Jose Francisco is a student at the university. He’s also a health educator for freshmen students at Gateway High School. And he’s gay.
In a recent op-ed in his school’s newspaper, Jose claims something unusual happened after he told the nurse he was gay when he went into his school’s health clinic for an STD test.
“Recently, I got my routine HIV and STI test at SF State’s clinic,” he writes. “While sitting in the clinic, I was told by the nurse I would not be allowed free access to the same health care services as my heterosexual counterparts would.”
That seems weird. Jose thought it was weird, too. So he did some research. He learned that the clinic is part of the Family PACT program, a government-funded program that provides free STD testing… to straight men and women only.
According to Family PACT’s website, the organization’s mission is “to make available to citizens of the State who are of childbearing age comprehensive medical knowledge, assistance, and services relating to the planning of families.”
The organization has four requirements students must be met to be eligible for assistance:
- California residency.
- Family income must be at or below 200% of the federal poverty guidelines.
- No other source of health care coverage for family planning services.
- Medical necessity for family planning services.
In short, Jose explains, because of the family planning component, “this means straight men and women can access these services for free. While I, on the other hand, had to pay $217 (for the exact same services).”
After he left, Jose contacted the clinic about the issue, but he says nobody there would give him a straight answer, so he went directly to Family PACT.
“I explicitly asked, ‘Am I not allowed this service because I am a male who happens to have sex with other males.’ She replied, ‘Accurate,’ and asked if I had any further questions.”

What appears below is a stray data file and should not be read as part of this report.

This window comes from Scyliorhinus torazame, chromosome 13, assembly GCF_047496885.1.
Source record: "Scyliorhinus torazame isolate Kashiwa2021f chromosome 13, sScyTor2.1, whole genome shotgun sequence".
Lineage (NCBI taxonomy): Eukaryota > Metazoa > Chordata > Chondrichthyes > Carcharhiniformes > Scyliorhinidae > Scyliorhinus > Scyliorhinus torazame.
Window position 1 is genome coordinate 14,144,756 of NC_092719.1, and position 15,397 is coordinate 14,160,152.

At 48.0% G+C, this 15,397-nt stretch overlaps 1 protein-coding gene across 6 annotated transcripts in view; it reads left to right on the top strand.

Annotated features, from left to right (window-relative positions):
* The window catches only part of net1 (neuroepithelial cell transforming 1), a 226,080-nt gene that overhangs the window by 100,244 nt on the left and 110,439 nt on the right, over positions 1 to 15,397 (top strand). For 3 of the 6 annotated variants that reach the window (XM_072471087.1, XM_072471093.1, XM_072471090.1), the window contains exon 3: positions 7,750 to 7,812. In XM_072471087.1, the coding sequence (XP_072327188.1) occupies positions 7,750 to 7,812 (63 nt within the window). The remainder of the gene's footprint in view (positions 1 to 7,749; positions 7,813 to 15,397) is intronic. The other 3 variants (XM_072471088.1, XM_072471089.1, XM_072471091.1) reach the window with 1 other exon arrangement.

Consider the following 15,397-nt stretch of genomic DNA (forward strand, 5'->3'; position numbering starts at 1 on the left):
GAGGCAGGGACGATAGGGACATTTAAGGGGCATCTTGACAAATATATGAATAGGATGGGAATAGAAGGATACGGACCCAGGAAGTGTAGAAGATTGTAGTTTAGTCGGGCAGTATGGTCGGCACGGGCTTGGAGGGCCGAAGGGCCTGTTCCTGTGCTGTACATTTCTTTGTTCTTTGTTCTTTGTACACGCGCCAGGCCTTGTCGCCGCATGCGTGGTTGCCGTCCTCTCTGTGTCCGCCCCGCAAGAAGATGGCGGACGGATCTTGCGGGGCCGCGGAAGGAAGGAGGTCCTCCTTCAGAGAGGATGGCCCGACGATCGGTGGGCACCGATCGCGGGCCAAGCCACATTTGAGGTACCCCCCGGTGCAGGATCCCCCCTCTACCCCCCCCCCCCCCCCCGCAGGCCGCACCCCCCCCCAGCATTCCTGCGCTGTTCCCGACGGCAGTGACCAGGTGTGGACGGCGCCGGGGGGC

According to the CDC, STDs reached an all time high in 2015, with gay and bisexual men being at an increased risk. Not just that, but young people, ages 15-24, are at the highest risk for contracting chlamydia and gonorrhea.
“SF State must stop this discriminatory practice against the LGBTQ+ community,” Jose concludes in his op-ed. “The University must provide HIV and STI testing services free of all cost, regardless of one’s sexual orientation, since there is already a program allowing this for straight men and women.”
But Gene Chelberg, Associate Vice President for Student Affairs, tells Queerty the school does not discriminate.
“SF State Student Health Services provides basic medical services to all currently enrolled students and does not discriminate based on gender identification or sexual orientation,” Chelberg says in a statement. “The Student Health fee does not cover most laboratory tests, including those for HIV and STIs. Therefore, all students, regardless of their sexual orientation or gender identification, must pay for the costs associated with the testing.”
Chelberg says students who do not meet the requirements for Family PACT but cannot afford testing are referred to either Planned Parenthood or Strut, a San Francisco community-based organization that offers free sexual health and medical services for men who have sex with men.